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Author Topic: THE MORSE CODE NOTES  (Read 24837 times)

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S. Woody White

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Re:THE MORSE CODE NOTES
« Reply #120 on: March 21, 2004, 08:12:26 PM »

And, in case people are running out of things to talk about, here's a link where you can buy something called Meatball Magic!

A quick quote:

The meatballs are formed as the meat hits the sides of the grid as you rotate Meatball Magic in a circular motion. The typical comment after seeing Meatball Magic in action is "Wow!" "It's so simple!"

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There are worlds out there where the sky is burning, and the sea's asleep, and the rivers dream; people made of smoke and cities made of song. Somewhere there's danger, somewhere there's injustice, somewhere else the tea's getting cold. Come on, Ace. We've got work to do.

elmore3003

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Re:THE MORSE CODE NOTES
« Reply #121 on: March 21, 2004, 08:13:28 PM »

I just finished watching DEADWOOD, and I recommend it.  It was the pilot, so there were tons of characters to introduce and I found some of it confusing.  I think I'll stick with it for a while and see how it develops.  The cast is interesting, but getting used to this Calamity Jane after Doris Day is difficult.  When does she sing "Secret Love?"

To all of you who missed the chat, it was fun.  BK is always the most sparkling host and he leads a lively discussion.

DR Panni, when I first met Miss Natwick, the first thing I told her was how much I loved her singing  the "Elephant Song" in 70 GIRLS 70, and she laughed and told me I had to come for tea.  She created Mme Arcati in the American premiere of BLITHE SPIRIT and IO can't imagine someone so different from Margaret Rutherford in the role.  I believe I saw her recreate the role in the Coward-Bacall-Colbert broadcast of BLITHE SPIRIT, but I have no memory of it now.  She lived on Park Avenue in the 60s, as I recall.  I didn't see DANGEROUS LIAISONS until after she died, and she's so wonderful in the film.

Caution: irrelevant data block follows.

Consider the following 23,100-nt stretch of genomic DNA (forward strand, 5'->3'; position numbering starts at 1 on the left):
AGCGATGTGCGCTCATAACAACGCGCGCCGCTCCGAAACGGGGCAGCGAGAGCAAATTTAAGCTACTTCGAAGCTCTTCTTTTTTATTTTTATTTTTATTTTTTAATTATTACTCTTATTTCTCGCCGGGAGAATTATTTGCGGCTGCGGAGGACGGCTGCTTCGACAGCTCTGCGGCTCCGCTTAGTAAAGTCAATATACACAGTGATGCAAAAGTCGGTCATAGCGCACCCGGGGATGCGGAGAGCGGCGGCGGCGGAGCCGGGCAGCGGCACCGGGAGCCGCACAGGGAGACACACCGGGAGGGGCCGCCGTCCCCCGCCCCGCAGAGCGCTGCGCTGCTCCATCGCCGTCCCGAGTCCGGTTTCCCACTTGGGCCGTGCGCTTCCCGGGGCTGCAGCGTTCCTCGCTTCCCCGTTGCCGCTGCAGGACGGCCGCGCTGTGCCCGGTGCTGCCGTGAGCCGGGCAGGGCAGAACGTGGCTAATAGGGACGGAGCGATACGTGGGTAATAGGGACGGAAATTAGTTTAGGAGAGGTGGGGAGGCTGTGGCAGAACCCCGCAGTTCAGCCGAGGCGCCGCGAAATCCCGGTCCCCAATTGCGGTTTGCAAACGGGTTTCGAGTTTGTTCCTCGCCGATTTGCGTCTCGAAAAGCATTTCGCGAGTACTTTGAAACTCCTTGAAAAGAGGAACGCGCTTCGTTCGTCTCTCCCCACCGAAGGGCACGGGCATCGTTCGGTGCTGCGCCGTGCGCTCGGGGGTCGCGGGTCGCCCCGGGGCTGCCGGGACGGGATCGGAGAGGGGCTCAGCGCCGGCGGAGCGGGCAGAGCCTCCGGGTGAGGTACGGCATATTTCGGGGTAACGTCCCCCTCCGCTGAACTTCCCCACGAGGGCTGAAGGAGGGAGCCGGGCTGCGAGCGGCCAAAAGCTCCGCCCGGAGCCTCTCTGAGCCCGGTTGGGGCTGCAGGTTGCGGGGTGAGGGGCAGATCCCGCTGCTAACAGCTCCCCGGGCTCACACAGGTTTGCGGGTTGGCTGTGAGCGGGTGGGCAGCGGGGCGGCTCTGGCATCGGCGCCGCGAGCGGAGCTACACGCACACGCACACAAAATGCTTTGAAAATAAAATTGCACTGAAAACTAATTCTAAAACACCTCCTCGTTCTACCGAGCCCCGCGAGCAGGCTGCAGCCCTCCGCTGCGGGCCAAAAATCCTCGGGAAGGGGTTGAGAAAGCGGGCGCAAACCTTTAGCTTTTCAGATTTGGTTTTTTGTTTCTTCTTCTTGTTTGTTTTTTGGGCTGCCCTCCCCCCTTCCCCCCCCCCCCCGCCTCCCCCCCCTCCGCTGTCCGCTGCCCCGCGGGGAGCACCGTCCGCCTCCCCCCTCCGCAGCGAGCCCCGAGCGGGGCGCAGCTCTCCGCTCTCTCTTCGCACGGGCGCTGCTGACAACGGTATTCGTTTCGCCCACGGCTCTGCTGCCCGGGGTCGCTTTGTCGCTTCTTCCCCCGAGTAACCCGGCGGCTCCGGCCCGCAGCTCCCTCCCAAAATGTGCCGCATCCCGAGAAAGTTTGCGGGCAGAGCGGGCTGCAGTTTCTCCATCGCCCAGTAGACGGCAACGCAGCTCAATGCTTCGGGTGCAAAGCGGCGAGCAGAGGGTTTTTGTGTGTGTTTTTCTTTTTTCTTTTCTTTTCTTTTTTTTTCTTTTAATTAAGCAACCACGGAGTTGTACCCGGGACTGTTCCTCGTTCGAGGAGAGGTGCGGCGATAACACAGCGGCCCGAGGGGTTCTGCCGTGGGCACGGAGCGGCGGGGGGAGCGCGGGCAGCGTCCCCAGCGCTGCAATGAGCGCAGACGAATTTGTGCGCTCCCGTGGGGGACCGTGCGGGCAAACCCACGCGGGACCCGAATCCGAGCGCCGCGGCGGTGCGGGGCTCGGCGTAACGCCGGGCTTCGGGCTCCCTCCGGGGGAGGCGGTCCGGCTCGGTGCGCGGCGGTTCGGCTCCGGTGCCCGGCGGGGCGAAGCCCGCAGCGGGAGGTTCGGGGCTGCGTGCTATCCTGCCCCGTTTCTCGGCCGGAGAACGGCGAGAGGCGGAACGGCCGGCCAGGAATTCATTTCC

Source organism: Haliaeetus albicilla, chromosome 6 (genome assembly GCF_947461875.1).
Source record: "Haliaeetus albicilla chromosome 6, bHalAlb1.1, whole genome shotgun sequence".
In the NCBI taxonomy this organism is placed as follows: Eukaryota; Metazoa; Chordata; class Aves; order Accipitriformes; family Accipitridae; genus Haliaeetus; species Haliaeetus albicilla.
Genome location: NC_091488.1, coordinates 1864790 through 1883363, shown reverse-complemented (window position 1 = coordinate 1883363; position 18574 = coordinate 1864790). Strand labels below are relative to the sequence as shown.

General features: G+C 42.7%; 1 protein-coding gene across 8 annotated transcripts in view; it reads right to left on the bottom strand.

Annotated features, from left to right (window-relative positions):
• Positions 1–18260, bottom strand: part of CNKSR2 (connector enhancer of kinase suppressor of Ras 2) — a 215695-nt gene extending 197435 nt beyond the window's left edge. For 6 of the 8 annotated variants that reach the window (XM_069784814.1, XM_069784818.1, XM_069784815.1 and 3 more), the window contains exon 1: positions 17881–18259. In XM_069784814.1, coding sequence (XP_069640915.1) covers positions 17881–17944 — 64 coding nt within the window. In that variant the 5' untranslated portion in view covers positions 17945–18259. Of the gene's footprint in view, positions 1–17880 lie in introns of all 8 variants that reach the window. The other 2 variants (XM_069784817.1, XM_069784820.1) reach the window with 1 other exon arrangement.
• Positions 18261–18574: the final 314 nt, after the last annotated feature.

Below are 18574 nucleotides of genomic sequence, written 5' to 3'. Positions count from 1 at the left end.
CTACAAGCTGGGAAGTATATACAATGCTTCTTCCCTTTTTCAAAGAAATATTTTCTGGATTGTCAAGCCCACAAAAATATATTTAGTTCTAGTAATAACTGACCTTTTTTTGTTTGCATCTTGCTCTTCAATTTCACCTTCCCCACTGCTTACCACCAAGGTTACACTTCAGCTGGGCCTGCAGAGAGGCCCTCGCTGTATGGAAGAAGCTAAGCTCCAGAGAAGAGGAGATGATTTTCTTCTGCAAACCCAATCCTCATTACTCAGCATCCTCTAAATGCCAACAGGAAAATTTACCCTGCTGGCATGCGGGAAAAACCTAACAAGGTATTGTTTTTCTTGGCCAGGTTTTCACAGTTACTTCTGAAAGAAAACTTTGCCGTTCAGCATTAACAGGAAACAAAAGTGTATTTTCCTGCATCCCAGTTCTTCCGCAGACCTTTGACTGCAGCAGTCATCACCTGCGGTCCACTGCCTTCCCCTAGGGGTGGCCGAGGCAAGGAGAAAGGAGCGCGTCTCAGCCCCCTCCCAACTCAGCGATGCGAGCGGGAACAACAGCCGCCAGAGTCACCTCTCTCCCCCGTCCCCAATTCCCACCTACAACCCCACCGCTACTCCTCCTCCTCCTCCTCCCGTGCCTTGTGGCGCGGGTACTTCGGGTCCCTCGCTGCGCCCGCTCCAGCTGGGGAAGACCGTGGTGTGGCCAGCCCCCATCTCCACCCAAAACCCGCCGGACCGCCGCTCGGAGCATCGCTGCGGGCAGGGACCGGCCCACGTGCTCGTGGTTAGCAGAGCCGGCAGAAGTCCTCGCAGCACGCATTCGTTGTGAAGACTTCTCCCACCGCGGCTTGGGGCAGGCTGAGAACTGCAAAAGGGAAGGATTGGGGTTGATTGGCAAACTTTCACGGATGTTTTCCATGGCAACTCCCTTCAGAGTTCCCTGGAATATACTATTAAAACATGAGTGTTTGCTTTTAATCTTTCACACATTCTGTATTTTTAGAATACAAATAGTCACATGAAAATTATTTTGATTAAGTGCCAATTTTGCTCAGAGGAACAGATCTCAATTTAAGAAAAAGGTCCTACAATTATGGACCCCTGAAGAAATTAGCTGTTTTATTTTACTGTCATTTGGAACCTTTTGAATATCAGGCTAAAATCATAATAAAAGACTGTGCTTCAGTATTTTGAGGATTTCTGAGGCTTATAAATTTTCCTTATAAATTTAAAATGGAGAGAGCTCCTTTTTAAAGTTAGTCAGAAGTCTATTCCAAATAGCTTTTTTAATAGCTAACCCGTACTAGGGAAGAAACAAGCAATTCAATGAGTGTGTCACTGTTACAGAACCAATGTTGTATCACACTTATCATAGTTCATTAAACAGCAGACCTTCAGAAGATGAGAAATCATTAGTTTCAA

I also befriended Brenda Forbes, who was in the Routledge-Price musical DARLING OF THE DAY singing "Panache," and she was also a great lady and sweet person.  She wrote a bio that was friendly but not gossipy enough for all the work she did.

Good night, all!

Good night, all!
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elmore3003

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Re:THE MORSE CODE NOTES
« Reply #122 on: March 21, 2004, 08:15:04 PM »

an echo!
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S. Woody White

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Re:THE MORSE CODE NOTES
« Reply #123 on: March 21, 2004, 08:16:14 PM »

And just for that, we're doing the PAGE FIVE DANCE!

[move=up,scroll,6,transparent,100%]
;D :D ;D :D ;D
:D ;D :D ;D :D
;D :D ;D :D ;D
[/move]
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There are worlds out there where the sky is burning, and the sea's asleep, and the rivers dream; people made of smoke and cities made of song. Somewhere there's danger, somewhere there's injustice, somewhere else the tea's getting cold. Come on, Ace. We've got work to do.

bk

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Re:THE MORSE CODE NOTES
« Reply #124 on: March 21, 2004, 08:18:15 PM »

Love the page five dance - never thought we'd get even close.
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Matt H.

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Re:THE MORSE CODE NOTES
« Reply #125 on: March 21, 2004, 08:23:22 PM »

Well, I disagree vehemently with what Noel wrote about Sondheim, but since he was writing about his own personal interpretations and reactions, of course, they're his to have and his to say. I just differ with them in every respect.
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bk

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Re:THE MORSE CODE NOTES
« Reply #126 on: March 21, 2004, 08:28:33 PM »